There is currently no law governing property ownership or protection of our planet’s only moon. The only relevant agreement is The Outer Space Treaty of 1967, but the language of the treaty is not specific and leaves possible legal loopholes.
There is currently no law governing private property ownership of our planet’s only moon.
The only relevant agreement is The Outer Space Treaty of 1967, but the language of the treaty is not specific and leaves possible legal loopholes.
Michael J. Listner, a lawyer based in New Hampshire specialising in space policy, is quoted as saying: “It strictly prohibits claims by sovereign nations, but it does not expressly prohibit private entities from claiming private property rights. Depending on who you talk to, that omission creates a loophole for private ownership rights.”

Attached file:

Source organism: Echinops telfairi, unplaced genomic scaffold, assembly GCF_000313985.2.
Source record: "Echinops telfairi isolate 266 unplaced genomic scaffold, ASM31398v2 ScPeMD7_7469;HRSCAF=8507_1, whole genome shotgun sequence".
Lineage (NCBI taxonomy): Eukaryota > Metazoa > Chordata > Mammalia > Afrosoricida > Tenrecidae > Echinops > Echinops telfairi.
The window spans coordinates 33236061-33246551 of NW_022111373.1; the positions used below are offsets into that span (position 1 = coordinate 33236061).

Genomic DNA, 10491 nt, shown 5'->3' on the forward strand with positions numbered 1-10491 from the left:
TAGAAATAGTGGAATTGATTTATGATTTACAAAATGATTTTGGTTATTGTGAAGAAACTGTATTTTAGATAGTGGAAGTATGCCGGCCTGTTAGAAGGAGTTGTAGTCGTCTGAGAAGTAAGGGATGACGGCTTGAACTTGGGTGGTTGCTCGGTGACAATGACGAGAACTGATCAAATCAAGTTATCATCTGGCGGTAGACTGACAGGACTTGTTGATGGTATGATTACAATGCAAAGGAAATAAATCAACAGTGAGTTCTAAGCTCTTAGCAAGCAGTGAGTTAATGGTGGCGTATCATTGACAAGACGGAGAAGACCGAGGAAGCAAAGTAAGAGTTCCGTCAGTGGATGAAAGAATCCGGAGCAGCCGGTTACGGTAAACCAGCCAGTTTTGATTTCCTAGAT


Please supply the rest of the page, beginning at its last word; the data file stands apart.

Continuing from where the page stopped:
Experts believe that there might be valuable resources like minerals and other rare elements there, but so far the rules regulating who has property rights to the moon only appear to cover nations. The 1984 Moon Agreement attempted to address this, but space faring countries like the US, China and Russia did not ratify it.
Among the most sought after resources on the moon is the helium 3 isotope, an important gas used for fueling nuclear fusion reactors.
The latest lunar rover, China’s Jade Rabbit, was sent to the moon with a primary mission to drill and analyze the moon rock, but it malfunctioned before fulfilling this goal.